Once the hardback edition came out, Dickens began to wonder, “Now that readers have bought the hardback of Pickwick, what will they do with the cheap, three-chapter parts they have been buying for two years?” He knew what they were going to do, they were going to throw them away. People did not throw them away, however, because a few days after the hardback of Pickwick came out, a salesman would knock on the door and ask, “Have you bought the beautiful-bound edition of Charles Dickens’s Pickwick?” and you would say, “Well, yes, so I am not going to buy another from you.” And the salesman would say, “Oh, no, I do not want to sell you another book. But what are you going to do with the cheap parts of Pickwick that came out originally?” “Oh,” you would reply, “I’m going to throw those away. I don’t need them, because I have the display copy.” “Oh, no,” remonstrated the salesman, “don’t throw them away! May I buy back each installment of Pickwick Papers?” He would pay you almost nothing for them, but whatever he paid was profit, because you had been going to toss them.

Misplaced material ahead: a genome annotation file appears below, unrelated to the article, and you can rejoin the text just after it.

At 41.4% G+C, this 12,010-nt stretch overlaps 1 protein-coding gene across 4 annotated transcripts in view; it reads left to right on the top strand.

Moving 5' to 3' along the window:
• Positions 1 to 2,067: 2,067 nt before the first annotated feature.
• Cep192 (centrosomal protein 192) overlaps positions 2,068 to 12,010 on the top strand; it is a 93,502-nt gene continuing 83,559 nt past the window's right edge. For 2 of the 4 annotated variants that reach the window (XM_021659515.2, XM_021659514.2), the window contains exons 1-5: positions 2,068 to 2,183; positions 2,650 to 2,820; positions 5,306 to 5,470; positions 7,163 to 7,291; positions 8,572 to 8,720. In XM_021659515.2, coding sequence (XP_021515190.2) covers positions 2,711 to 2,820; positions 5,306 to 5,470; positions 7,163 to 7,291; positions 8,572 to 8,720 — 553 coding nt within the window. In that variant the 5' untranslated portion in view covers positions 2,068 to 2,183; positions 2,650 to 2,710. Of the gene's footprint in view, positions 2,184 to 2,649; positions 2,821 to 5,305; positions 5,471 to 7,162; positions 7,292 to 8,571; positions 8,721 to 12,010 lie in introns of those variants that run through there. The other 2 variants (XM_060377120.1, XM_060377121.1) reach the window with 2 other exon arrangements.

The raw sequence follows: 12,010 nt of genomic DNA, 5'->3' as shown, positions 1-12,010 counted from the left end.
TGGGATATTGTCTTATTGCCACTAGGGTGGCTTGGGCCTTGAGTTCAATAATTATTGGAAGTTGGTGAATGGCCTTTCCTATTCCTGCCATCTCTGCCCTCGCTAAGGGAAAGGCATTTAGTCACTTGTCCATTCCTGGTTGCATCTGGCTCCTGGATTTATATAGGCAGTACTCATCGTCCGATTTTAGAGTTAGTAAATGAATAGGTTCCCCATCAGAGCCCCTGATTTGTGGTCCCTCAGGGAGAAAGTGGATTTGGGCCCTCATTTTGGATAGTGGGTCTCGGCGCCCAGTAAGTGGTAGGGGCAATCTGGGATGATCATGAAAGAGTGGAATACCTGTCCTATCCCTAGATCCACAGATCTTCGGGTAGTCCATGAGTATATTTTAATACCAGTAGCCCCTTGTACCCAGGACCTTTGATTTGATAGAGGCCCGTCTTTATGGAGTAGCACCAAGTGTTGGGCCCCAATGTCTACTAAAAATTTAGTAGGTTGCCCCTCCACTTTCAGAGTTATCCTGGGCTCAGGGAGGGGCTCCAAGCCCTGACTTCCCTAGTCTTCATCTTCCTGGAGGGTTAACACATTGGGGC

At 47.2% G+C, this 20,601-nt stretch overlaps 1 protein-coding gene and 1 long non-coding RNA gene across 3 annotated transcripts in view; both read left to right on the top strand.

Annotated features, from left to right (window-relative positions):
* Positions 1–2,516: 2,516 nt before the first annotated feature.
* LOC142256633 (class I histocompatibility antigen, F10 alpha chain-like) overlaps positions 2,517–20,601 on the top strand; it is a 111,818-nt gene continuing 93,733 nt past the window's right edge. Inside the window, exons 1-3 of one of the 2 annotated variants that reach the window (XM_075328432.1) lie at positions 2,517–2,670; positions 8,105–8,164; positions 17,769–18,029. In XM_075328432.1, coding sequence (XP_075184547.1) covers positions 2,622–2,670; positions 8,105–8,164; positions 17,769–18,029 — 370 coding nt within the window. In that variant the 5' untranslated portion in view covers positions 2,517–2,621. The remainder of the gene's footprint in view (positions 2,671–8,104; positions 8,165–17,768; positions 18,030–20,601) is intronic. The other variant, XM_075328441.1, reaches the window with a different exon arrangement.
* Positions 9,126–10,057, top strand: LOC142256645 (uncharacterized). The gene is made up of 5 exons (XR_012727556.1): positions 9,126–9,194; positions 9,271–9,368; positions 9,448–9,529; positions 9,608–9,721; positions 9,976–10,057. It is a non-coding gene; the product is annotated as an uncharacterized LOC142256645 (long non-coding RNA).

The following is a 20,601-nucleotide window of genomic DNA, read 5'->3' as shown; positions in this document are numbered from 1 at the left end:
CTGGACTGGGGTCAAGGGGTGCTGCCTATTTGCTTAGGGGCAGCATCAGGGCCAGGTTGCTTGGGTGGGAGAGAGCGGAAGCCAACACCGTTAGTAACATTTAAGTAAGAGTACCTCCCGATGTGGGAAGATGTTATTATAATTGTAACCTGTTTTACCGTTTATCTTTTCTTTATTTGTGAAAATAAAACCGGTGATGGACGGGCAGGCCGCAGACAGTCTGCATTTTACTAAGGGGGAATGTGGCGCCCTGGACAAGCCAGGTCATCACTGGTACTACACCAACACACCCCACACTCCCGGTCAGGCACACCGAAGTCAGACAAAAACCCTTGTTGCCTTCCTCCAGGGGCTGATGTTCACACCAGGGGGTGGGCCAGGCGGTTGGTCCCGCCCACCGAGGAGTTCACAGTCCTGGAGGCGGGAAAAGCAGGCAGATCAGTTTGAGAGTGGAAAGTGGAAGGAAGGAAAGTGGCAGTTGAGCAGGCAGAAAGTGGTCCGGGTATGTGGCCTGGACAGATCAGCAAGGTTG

Now why would Dickens’s firm buy back the cheap three-chapter parts of Pickwick Papers? Profit. They bought back the chapter parts, ripped off the front and back covers of each installment, put them together in chronological order, and sewed them into a gorgeous leather spine with a thin twelve-kart gold band around the edge. This “new” version was sold as The Collector’s edition of Charles Dickens’s Pickwick Papers, and it was advertised, “Printed on the original paper, when this world-famous novel first appeared.” You may think, “Well, surely no one was gullible enough to buy the collector’s edition. For goodness’s sakes, they had bought it in parts, they had bought it in the hardback, why would they need it?” You would be too hasty. The collector’s edition was hideously expensive, but anyone who could afford to buy it, bought it.